Harry Reid

Never Let Go, Harry
December 09, 2010

Democrats in the 111th Congress still have an unfinished agenda. Republicans, quite sensibly, are using the clock as a weapon; at this point of the session, even a filibuster that doesn’t have the votes to block cloture can still be enough to derail something. What weapons does the majority have to fight stalling? Well, there’s one big one that Harry Reid should be at least threatening, and if necessary invoking: he can add more hours for the Senate to work its will. He has already scheduled a Saturday session last week, and he has already said that, like last year, he’ll go up to Christmas.

It's Time for Harry Reid to Nuke the Senate
December 02, 2010

Greg Sargent has been reporting today about Jeff Merkley's new filibuster reform plan; in an update, Sargent writes about the question of how many votes it would take to change Senate rules (see here for my reaction to the substance of Merkley's proposal).

Bush's Legacy on AIDS--and Ours
December 01, 2010

On the train this morning I thought back to a grad school lunch I attended long ago with Randy Shilts. He noted that he would be out for coffee with someone, notice a blotch on the man's forehead, and then quietly register that yet another friend would probably be dead in six months. Shilts died not long after that, one of almost 600,000 Americans who have died of AIDS.  You won't hear this from me every day—virtually any day, ever. I hope President Obama, Harry Reid, and John Boehner read George W. Bush's op-ed this morning in Washington Post.

Bang or Whimper?
November 15, 2010

WASHINGTON—The lame-duck session of Congress that kicks off this week will test whether Democrats have spines made of Play-Doh, and whether President Obama has decided to pretend that capitulation is conciliation. Congress faces an enormous amount of unfinished business, largely because of successful GOP obstruction tactics during the regular session. Republican senators who declare themselves moderate helped block action on important bills, objecting either to provisions they didn't like or to Democratic procedural maneuvers. Thus did Sens.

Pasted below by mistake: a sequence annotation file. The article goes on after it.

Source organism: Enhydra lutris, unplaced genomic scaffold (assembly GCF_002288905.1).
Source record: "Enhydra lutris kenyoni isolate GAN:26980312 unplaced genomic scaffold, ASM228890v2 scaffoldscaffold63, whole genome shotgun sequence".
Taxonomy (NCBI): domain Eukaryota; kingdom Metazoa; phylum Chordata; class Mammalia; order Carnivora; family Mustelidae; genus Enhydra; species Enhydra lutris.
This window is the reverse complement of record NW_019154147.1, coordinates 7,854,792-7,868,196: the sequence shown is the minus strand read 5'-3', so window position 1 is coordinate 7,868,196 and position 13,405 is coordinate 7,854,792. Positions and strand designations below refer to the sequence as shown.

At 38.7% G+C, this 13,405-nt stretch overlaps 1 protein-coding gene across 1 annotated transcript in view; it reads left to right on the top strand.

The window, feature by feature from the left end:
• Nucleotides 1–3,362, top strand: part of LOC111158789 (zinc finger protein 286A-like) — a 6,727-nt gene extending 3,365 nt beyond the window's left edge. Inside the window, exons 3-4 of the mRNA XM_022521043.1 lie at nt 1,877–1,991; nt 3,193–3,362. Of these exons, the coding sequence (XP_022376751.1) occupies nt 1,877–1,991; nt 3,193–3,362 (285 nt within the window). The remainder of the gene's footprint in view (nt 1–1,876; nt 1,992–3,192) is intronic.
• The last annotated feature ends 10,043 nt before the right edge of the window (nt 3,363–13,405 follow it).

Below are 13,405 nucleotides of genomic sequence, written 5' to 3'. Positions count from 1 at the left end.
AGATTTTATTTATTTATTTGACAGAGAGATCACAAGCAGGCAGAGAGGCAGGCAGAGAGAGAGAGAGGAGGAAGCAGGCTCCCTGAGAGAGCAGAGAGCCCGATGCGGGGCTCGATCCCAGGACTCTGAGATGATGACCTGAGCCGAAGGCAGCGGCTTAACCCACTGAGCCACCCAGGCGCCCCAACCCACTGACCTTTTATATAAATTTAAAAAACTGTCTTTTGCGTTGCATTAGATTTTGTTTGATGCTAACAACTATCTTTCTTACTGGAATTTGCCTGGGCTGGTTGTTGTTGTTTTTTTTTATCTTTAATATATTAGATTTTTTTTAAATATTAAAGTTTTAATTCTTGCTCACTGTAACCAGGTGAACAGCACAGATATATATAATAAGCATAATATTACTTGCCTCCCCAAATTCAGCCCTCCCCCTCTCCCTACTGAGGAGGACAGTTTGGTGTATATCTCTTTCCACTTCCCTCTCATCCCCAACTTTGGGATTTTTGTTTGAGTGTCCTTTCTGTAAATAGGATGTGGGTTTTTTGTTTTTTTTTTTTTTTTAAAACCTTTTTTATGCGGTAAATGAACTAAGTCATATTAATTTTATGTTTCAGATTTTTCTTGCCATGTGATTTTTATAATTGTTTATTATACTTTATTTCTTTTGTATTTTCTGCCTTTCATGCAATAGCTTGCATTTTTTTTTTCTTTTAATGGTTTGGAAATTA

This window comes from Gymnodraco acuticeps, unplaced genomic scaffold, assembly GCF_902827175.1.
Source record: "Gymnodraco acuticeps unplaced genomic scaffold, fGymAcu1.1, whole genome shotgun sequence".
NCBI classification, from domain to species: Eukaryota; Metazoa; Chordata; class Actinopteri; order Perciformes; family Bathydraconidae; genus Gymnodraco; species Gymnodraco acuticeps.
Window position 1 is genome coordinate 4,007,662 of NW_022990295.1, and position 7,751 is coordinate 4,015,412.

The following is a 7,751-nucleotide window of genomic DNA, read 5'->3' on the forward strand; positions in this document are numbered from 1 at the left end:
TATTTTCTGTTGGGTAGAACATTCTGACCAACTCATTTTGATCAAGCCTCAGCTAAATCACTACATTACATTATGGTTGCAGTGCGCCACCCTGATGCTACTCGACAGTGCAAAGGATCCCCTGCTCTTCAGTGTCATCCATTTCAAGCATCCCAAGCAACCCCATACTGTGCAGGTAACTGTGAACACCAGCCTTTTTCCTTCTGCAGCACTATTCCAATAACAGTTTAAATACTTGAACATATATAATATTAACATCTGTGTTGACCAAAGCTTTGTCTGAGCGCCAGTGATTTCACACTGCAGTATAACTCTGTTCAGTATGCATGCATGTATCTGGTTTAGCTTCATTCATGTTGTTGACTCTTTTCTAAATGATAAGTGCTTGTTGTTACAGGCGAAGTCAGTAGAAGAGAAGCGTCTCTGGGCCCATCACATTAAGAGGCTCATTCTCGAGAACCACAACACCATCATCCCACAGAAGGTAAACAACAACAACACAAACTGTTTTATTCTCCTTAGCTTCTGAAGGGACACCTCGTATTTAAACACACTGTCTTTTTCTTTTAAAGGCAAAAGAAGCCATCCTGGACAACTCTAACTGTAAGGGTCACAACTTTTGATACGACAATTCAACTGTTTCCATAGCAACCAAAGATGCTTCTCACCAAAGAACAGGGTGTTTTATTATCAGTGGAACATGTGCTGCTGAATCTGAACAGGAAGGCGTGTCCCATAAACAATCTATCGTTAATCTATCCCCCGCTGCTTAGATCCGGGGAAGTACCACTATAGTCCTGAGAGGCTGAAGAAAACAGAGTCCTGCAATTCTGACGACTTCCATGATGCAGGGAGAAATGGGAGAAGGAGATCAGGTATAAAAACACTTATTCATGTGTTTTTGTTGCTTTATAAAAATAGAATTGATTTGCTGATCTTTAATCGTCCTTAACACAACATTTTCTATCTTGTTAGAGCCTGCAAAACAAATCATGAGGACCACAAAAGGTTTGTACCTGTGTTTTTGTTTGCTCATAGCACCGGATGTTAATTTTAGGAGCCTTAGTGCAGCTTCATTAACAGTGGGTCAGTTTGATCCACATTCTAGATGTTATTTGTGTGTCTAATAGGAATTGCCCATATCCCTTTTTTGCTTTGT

Change in the Senate?
November 10, 2010

This is part 2 in a three-part series on the prospects for government reform in the coming year. Part 1 ran yesterday. Ah, here we go. This is what everyone wants to hear about, especially liberals. Are we in for a reformed Senate in 2011-2012? Quick answer? Maybe, on nominations. Not likely, on bills. I'll go through an argument for that position, and then suggest why a January vote on reform might be a mistake, and what Harry Reid should do, starting in the lame duck session, to move reform forward.

Inside The Democrats' Tax Cut Clusterf*ck
November 09, 2010

Jackie Calmes has a great reported piece explaining just how Democrats in Congress blew the easiest issue in the world, how to extend the Bush tax cuts: A year ago this month, political and economic advisers at the White House first held a series of meetings on what to do about the tax cuts in the coming year. There was no consensus; advisers would shift positions with time and circumstances. And a vicious circle took hold, according to interviews over past months with Democrats in the administration and Congress: Mr.

What If Democrats "Steal" The Election?
October 28, 2010

Aside from the general enthusiasm gap, I've noticed two major differences in the way Republicans and Democrats are approaching the prospects of the 2010 election.

October 18, 2010

-- John Judis shows how Jerry Brown reinvented himself. -- Nicolas Lemann profiles Harry Reid. -- Ezra Klein picks five people Obama should hire right now.

Reid My Lips: Last Night Was a Disaster
October 15, 2010

Why Harry Reid agreed to have a debate with Sharron Angle is a bit of a mystery to me. If your campaign is based on portraying your opponent as loony, then why give that opponent a chance to look reasonable? Lyndon Johnson never debated Barry Goldwater. Then again, I’m no political strategist. And neither, I’ve come to see, is Harry Reid. So let’s focus on what matters now: that a debate was held in Nevada last night between Senate Majority Leader Harry Reid and his Republican challenger Sharron Angle.

Sharron Angle's Self-Parody vs. Harry Reid's Missed Chances UPDATED
October 14, 2010

Having just watched the long-awaited, one-time-only debate between Senate Majority Leader Harry Reid and Republican nominee Sharron Angle, I have to say I can’t imagine too many voters were swayed one way or another by what they saw, though the post-debate spin could change things. The debate format was unusual, to say the least: Every question was essentially a viewer-suggested attack line offered up by the moderator to one candidate or another; indeed, he articulated them with visible emotion, alternatively identifying with angry Tea Partiers or angry progressives. Reinforcing the sense of K